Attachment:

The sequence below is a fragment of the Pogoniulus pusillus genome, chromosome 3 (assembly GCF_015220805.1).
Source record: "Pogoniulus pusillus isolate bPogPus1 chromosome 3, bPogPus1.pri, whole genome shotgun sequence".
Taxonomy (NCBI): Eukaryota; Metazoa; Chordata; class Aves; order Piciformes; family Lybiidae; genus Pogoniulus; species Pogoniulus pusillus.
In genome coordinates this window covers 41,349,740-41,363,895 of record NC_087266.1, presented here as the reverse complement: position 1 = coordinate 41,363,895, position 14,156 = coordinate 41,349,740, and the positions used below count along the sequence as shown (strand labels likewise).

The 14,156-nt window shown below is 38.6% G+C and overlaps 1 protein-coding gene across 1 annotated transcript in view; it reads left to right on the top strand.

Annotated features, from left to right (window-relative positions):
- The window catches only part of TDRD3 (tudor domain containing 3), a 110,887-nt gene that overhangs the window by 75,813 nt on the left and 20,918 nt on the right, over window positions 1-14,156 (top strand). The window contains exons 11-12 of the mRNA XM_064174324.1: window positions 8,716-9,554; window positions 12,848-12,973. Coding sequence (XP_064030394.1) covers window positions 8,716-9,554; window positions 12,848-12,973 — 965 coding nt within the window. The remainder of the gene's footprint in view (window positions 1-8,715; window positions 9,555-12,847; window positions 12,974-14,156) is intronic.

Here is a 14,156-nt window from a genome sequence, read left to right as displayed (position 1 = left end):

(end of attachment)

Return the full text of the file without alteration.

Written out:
The sequence below is a fragment of the Pogoniulus pusillus genome, chromosome 3 (assembly GCF_015220805.1).
Source record: "Pogoniulus pusillus isolate bPogPus1 chromosome 3, bPogPus1.pri, whole genome shotgun sequence".
Taxonomy (NCBI): Eukaryota; Metazoa; Chordata; class Aves; order Piciformes; family Lybiidae; genus Pogoniulus; species Pogoniulus pusillus.
In genome coordinates this window covers 41,349,740-41,363,895 of record NC_087266.1, presented here as the reverse complement: position 1 = coordinate 41,363,895, position 14,156 = coordinate 41,349,740, and the positions used below count along the sequence as shown (strand labels likewise).

The 14,156-nt window shown below is 38.6% G+C and overlaps 1 protein-coding gene across 1 annotated transcript in view; it reads left to right on the top strand.

Annotated features, from left to right (window-relative positions):
- The window catches only part of TDRD3 (tudor domain containing 3), a 110,887-nt gene that overhangs the window by 75,813 nt on the left and 20,918 nt on the right, over window positions 1-14,156 (top strand). The window contains exons 11-12 of the mRNA XM_064174324.1: window positions 8,716-9,554; window positions 12,848-12,973. Coding sequence (XP_064030394.1) covers window positions 8,716-9,554; window positions 12,848-12,973 — 965 coding nt within the window. The remainder of the gene's footprint in view (window positions 1-8,715; window positions 9,555-12,847; window positions 12,974-14,156) is intronic.

Here is a 14,156-nt window from a genome sequence, read left to right as displayed (position 1 = left end):